How to make a color palette from an image ordered by frequence

My goal is to get an array that’ll show in order the most used colours in an image. The catch is that the colours should be perceptually different.

I have working code that does the first part — get all the colours in order of occurrence — but many of the colours are too similar (darker of lighter parts of other common colours.

I’m thinking that image quantization might be a way to achieve that. First have the image colours reduced, and then grab them, but I’m not sure if that’s the best approach.

Essentially, I want to get a colour palette from an image. I’d prefer if the resulting colours are really in the image (some methods average the colours). A median cut approach might be appropriate.

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First off you should share the code that you are using to collect the first bit of data. That way we can help develop it. Then it might be a good idea to pick up a pen and some paper and try to brainstorm a little. How could you do this manually? If you had a list of all the colors with all the variations, how would you sort them in order to get a good overview? Could you visualize it? How would you move on from there?

Then, when you have an idea of what you want to do or how you want to do it, you will probably have to break the problem down into smaller tasks.

And if you have any questions or have problems solving the tasks we are here to help you.

To clarify, I’m not a programming beginner (though Java is definitely not my cup of tea). I’m looking for a good general solution I can reuse, not help cooking up a personal inefficient one.

I’ve been reading for hours on methods to achieve this, which is how I came to Image Quantization, LAB, Median cut, K-means, etc. This is a (more than) solved problem and any semi-decent image editing application can achieve this via a GUI. As such, I find it hard to believe no one has a ready-made approach they like and stick to. I’d be more than happy to help improve one of those, but I’m not interested in reinventing the wheel, especially when it comes to mathematical problems. Any solution I can come up with will be inferior to an established mathematical algorithm.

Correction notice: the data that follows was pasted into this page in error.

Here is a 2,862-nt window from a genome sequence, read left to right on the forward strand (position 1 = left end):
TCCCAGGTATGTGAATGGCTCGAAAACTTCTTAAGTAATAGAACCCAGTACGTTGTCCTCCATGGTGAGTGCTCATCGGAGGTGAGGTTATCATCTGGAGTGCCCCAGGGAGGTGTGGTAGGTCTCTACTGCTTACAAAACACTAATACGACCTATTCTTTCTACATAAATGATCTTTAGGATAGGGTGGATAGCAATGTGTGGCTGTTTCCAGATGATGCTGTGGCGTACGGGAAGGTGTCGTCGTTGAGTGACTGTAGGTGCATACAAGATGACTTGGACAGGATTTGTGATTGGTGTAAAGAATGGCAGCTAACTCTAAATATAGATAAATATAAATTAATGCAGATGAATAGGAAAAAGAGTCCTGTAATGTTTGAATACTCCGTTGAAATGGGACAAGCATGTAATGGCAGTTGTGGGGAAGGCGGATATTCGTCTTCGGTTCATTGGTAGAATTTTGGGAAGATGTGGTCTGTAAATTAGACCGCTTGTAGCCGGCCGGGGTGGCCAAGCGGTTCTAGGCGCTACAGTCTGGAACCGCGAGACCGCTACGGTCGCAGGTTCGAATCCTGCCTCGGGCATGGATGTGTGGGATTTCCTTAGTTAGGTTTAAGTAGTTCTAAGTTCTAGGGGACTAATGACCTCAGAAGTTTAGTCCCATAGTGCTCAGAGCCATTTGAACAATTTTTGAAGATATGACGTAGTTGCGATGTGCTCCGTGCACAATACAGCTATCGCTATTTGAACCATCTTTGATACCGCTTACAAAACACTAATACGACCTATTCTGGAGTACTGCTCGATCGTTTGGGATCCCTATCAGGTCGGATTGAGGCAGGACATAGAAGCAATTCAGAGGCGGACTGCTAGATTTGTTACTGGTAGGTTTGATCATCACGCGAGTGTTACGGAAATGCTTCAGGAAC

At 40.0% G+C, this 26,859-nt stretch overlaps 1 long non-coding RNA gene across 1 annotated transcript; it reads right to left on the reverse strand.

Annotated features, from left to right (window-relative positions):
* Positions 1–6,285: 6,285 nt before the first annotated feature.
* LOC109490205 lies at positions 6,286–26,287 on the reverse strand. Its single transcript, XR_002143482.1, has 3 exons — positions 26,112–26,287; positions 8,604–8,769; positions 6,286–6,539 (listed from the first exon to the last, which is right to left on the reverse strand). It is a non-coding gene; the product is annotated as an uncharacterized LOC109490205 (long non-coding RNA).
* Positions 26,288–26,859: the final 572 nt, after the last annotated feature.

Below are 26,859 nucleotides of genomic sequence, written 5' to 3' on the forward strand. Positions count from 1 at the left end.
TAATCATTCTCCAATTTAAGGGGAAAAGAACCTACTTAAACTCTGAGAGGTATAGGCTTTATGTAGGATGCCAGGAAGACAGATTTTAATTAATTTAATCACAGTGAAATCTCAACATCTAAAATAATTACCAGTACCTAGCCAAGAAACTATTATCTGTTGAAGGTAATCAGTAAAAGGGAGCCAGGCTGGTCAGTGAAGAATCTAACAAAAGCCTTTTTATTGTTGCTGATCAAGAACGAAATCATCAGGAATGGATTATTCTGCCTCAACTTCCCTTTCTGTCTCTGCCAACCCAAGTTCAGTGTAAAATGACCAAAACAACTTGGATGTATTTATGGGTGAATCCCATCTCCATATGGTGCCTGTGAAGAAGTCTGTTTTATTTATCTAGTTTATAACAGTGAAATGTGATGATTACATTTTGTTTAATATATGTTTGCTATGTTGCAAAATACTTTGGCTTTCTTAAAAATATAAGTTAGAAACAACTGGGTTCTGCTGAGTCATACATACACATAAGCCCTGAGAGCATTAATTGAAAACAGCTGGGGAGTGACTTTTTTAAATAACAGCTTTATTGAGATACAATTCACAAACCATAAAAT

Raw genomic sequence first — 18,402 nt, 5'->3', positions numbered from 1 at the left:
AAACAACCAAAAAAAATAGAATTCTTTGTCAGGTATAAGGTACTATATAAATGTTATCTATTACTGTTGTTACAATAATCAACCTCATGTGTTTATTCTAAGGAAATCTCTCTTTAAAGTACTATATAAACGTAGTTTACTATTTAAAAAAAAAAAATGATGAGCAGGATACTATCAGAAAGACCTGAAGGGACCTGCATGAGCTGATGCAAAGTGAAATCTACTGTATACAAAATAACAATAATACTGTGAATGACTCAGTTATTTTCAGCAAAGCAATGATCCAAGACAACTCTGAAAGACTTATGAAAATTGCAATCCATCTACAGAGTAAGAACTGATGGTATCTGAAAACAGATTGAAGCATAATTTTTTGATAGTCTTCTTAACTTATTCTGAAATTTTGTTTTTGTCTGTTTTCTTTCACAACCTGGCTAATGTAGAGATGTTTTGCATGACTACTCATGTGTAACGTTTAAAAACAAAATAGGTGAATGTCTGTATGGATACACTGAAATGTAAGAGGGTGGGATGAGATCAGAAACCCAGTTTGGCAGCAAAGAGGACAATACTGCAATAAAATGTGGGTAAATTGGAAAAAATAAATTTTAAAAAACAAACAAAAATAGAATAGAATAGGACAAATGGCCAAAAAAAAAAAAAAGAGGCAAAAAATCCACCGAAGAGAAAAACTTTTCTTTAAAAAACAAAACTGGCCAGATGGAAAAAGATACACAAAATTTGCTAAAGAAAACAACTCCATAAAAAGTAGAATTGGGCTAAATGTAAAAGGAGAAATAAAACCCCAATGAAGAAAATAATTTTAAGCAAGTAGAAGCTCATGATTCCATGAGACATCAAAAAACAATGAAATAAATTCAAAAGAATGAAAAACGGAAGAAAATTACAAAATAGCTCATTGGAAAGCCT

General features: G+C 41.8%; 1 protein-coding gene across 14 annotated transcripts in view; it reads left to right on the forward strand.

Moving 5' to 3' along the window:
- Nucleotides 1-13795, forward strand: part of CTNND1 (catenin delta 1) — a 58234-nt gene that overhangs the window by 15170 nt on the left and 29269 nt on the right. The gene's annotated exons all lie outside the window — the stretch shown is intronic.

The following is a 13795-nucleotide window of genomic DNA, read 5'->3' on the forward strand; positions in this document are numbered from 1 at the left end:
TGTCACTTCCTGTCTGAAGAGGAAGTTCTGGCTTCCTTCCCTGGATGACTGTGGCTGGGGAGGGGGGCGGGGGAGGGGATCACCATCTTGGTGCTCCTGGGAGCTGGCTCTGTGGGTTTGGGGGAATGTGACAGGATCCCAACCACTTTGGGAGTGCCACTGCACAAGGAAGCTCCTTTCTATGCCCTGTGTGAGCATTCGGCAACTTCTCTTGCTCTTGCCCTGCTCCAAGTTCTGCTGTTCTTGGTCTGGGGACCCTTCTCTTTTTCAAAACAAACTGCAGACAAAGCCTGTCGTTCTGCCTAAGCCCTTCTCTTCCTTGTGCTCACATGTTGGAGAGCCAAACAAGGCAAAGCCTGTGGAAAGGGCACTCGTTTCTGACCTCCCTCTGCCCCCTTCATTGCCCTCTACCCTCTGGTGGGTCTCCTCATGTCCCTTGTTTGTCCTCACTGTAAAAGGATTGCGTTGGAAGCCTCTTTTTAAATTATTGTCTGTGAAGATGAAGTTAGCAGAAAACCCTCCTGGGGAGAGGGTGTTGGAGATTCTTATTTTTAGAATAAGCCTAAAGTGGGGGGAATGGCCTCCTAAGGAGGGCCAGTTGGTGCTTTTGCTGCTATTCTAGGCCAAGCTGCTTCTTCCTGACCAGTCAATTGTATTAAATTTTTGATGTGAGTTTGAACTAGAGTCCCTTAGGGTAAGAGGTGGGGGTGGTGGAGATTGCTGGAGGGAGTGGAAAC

Can you describe what kind of content you are working with? Is it photographic, illustrative, CGI, some mix?

Supposing your system encountered an image that was random color static

…what would be a desirable outcome? Do you have particular palette sizes in mind (3, 5, 10, 20?) and would you want to bias towards more “noticeable” versions of a color, e.g. full saturation?

Doesn’t matter. It should work with any image (i.e. collection of pixels).

Essentially, like I mention in the top post, I could already get this to work by first applying color quantization to an image and then extracting the most common colours (by checking every pixel).

For that particular image, if I apply color reduction (quantization) with imagemagick to 6 colours, I get:

Which, as a palette, translates to #CAC4CB, #363B33, #739893, #A74646, #BB54B7, #44AB46

It should be customisable.

I’m not sure. Probably not.

I remember an OLD Processing implementation of the neuquant algorithm for neural network color quantization. If what you want is “maximally flexible” (any input, any number of bins, etc) more than “performant” you could check out its results and see if you like them. Will probably need to be updated to Processing 3 – that example was 14 years ago.

Another option might be to use an external invocation of imagemagick convert, if it is doing what you like. That is the approach taken by e.g. this Kotlin demo code on color quantization:

You might also be interested in these old (2012?) Processing sketches based on k-means:

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That’s what I’m currently doing, via exec(). I do find it weird that there’s no ready-made Processing function/library for it, though.

The more common thing I’ve seen is palette generator libraries (no cluster analysis) like ColorHarmony and ColorScheme

The closest I’ve seen in library form is the ColorBlindness library, which isn’t for arbitrary analysis – it is a color translator – but it might have some clustering algorithms under the hood.

It is also possible that you could access kmeans or median cut through a more general purpose image processing library – perhaps check out the apis for opencv or boofcv.

…and here is a java implementation of median cut that I used to use with ImageJ:

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I’ve done something similar in the past by using k-means to cluster the colors. Some posts that you might find interesting: